With typical humility, Carpenter chalks up his success to luck and pursuing an acting career with the naïveté of a kid from Vermont who showed up in Times Square 100% convinced he was right for the part — any part, some part.
He says he got his first Broadway show, Bright Boy, fresh off the bus one frigid January in 1944 at age 17. He picked up Actor's Cues for a nickel, went somewhere to grab a bite and found his calling. “They were looking for 17-to-20-year-old guys for a play and I thought, 'I’ll just go get that after lunch.' I got over there and they said it was on the top floor and when I got up there, you heard them rumble from the room and the door opened and the guy was leading somebody out the door and I was there and he said, 'You’re too old!' and took the other actor down. A guy sitting there grabbed the bottom of my heavy winter coat and said, 'They told me the same thing six months ago… and I’m still reading for the part!'”
Carpenter & Michael Dreyfus in Bright Boy (Image via Carleton Carpenter)
That did it. “Off came the coat and I scrunched down behind several people and smoked three or four cigarettes and probably 35 or 40 minutes later the same guy with the slate board in his hand came over and said, 'Hey, you’re next.' I went in and read five different parts and they gave me the show and told me to go into the other room and read it, so I did. Then they told me they wanted me in the show, but they didn’t know what part, and could I come in the next morning? I left and was practically on top of Grand Central, so I picked up my bag and headed for my mother’s second cousin’s place. He asked me how I did and I said, 'I think I have a show.' He said, 'That’s nice.'”
The book chronicles his 13-year relationship with husband Kit Cowan, who died of cancer.
Ausiello addressed the fact that his memoir would be published by S&S, which is publishing a book by the original hater who gonna hate, Milo Yiannopoulous:
Even though Simon & Schuster CEO Carolyn Reidy maintained to me and other concerned S&S authors in a Jan. 23 letter that Yiannopoulos’ book will not include hate speech, I have struggled to reconcile doing business with a company that provides the likes of him with a platform. But, since my lawyers have advised me that my options for getting out of my contract at this stage in the process range from non-existent to nil (and, believe me, I tested their assertion), reconcile it I must.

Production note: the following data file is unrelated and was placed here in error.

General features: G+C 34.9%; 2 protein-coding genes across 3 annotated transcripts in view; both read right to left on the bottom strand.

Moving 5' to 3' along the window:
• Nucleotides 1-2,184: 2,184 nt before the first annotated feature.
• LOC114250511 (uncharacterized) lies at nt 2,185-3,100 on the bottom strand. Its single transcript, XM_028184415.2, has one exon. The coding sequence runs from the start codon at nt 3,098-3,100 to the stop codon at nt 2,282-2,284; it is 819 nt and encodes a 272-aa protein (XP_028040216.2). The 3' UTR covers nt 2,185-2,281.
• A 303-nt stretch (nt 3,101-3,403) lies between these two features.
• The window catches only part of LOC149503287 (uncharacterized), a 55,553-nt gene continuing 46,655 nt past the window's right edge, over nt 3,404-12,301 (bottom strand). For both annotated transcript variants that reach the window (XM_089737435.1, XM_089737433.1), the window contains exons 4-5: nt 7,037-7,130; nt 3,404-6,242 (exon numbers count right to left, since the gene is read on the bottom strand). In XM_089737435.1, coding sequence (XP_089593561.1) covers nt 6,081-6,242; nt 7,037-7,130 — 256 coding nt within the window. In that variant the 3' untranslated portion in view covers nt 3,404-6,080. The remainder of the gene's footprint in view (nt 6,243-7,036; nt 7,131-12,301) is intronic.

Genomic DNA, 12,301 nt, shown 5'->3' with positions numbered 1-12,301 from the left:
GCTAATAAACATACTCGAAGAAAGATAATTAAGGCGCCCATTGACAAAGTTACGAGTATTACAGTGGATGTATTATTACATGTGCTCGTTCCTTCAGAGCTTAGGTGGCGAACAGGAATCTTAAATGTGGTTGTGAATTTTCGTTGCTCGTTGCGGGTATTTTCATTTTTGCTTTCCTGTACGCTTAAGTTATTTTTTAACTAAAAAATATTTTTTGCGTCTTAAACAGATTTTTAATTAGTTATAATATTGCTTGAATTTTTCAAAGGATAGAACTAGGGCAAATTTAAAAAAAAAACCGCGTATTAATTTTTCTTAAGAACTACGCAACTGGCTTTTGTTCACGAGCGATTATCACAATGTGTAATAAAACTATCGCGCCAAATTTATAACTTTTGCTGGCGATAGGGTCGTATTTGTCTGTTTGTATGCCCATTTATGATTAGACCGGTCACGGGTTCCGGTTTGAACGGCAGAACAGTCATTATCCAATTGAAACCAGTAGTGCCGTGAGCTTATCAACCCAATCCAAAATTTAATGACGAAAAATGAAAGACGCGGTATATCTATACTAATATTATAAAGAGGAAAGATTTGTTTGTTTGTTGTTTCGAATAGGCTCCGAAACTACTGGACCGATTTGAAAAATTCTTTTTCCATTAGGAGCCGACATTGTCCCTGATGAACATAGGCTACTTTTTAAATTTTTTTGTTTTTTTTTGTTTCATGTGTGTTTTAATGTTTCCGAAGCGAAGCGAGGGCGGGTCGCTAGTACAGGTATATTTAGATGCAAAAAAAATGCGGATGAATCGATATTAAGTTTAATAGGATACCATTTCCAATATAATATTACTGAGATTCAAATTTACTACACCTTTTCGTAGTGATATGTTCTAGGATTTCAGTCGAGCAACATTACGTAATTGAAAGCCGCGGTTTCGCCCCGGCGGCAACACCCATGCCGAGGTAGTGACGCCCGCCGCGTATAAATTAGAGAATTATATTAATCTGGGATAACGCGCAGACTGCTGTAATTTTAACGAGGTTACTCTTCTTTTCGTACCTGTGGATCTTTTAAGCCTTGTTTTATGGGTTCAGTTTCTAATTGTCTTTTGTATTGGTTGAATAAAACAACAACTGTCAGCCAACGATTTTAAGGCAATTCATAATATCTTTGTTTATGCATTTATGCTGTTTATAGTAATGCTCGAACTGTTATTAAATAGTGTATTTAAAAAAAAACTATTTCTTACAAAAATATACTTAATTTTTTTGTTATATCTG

His solution? He's donating a portion of his advance to the Los Angeles LGBT Center, which he calls:
... an incredible organization that has long been on the front lines of combating the kind of divisiveness and intolerance that Yiannopoulos perpetuates.
Best of all? He is making the donation in Yiannopoulos's name.
I can't wait to read it, because Ausiello just read Yiannopoulos for filth.
Bernard Perlin is an artist whose name is not as well-known as some of his so-called most intimate companions in the field of the arts, men like Aaron Copland, Christopher Isherwood, Truman Capote, Leonard Bernstein, Vincent Prince, Clifton Webb, Paul Cadmus and George Platt Lynes.
Perlin in 1940 by George Platt Lynes (Image by George Platt Lynes)
In the ravishing new Bruno Gmünder book One-Man Show: The Life and Art of Bernard Perlin, biographer (and visual curator) Michael Schreiber sets about correcting that oversight, cataloguing exhaustively the work produced by the artistic and sexual renegade, who died in 2014 at the ripe old age of 95.
(Image via U.S. government)
Perlin got his big break creating U.S. propaganda during WWII, including the famous Let 'Em Have It war bonds ad depicted above. His work went on to encapsulate a growing sexual tension via unique male nudes (some seen as props in Lynes images), unromantic portraiture, haunting still lifes.
To my amazement, I figured out that a Lynes image I own — depicting a nude man against a graffitied wall — was a collboration; the wall was by Perlin, and it looks both authentic and stylized.
From Schreiber's intro:
...Bernard Perlin was an inveterate explorer, one who reveled in pushing social, sexual, political, and creative boundaries. It's no wonder that critics of his art, while applauding individual works and even entire, small-scale one-man shows of his paintings, often complained that his body of work, when assessed as a whole, seemed to lack cohesion from one show to the next. Bernard shifted styles and themes often throughout his long career, making him truly difficult to categorize.
That shapeshifting quality leads to an incredibly rich book with surprises on every page.
The book is a stunning collection of the remarkable work of a gay man that is enhanced by interviews, unseen personal photos and Schreiber's love of his subect — which is something that makes any book of this nature indispensable.